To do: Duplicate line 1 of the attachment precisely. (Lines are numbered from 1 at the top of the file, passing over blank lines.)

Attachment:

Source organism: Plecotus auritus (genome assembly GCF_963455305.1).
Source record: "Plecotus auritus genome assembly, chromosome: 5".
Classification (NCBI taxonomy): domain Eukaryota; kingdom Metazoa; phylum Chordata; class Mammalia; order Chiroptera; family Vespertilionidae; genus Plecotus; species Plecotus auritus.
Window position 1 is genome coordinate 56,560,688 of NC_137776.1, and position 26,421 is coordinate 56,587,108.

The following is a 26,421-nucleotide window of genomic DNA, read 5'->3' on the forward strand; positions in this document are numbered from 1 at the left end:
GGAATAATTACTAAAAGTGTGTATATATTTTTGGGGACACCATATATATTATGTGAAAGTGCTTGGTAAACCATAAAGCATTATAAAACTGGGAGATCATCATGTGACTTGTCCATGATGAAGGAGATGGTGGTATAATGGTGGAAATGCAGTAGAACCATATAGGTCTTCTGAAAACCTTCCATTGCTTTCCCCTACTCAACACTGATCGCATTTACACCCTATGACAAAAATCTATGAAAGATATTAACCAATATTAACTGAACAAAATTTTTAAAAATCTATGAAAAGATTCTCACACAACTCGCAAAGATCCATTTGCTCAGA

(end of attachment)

Source organism: Plecotus auritus (genome assembly GCF_963455305.1).